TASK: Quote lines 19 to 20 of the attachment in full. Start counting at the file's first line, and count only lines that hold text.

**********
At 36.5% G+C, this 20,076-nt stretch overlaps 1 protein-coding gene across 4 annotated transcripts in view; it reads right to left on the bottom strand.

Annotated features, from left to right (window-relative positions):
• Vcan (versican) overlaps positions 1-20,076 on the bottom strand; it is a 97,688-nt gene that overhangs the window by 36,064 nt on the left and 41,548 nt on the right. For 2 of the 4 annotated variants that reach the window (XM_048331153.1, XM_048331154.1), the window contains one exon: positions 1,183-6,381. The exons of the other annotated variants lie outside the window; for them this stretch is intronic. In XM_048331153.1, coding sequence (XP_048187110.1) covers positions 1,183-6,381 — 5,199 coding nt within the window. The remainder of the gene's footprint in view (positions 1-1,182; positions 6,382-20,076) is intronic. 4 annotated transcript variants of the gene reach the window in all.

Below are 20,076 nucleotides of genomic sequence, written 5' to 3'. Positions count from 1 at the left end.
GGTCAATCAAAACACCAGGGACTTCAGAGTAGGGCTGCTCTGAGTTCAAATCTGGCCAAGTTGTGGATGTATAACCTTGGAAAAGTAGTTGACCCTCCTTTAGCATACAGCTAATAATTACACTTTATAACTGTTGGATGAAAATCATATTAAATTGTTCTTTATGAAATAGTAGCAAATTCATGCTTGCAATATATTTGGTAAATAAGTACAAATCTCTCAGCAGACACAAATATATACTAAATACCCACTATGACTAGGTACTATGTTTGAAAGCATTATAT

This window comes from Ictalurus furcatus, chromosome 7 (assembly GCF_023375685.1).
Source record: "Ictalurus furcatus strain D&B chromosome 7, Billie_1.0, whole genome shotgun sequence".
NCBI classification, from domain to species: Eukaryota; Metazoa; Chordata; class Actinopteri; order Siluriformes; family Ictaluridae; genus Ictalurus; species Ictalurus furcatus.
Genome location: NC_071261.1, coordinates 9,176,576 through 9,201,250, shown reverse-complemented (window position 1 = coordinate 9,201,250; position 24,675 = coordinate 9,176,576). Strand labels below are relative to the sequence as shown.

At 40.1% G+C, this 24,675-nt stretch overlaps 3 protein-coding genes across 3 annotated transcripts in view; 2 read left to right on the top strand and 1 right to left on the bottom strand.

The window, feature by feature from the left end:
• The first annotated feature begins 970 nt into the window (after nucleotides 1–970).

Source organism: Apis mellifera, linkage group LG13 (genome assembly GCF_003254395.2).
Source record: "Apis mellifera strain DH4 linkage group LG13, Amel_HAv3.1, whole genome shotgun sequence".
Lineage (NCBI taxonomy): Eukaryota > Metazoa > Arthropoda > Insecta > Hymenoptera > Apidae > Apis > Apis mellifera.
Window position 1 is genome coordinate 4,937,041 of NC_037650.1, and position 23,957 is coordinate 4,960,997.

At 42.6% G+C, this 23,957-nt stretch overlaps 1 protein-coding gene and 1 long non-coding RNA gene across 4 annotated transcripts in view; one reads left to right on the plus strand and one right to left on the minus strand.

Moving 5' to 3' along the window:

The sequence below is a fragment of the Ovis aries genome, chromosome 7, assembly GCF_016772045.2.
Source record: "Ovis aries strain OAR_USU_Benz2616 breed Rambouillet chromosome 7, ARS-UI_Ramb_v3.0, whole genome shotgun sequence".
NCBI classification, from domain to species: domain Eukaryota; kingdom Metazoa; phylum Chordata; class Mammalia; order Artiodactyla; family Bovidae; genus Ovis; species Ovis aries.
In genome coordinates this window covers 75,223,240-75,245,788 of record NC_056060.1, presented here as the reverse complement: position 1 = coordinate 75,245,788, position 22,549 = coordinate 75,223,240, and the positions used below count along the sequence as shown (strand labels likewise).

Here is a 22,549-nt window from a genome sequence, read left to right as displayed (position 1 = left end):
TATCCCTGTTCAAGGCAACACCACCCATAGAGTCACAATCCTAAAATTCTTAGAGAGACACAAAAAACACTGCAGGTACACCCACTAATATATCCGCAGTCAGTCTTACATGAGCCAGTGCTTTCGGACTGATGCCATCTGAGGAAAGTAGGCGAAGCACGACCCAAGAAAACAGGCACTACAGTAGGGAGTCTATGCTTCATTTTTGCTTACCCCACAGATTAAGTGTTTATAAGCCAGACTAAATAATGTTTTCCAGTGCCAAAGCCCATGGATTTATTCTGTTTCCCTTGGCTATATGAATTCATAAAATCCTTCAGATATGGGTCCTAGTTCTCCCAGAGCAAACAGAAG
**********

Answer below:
The sequence below is a fragment of the Ovis aries genome, chromosome 7, assembly GCF_016772045.2.
Source record: "Ovis aries strain OAR_USU_Benz2616 breed Rambouillet chromosome 7, ARS-UI_Ramb_v3.0, whole genome shotgun sequence".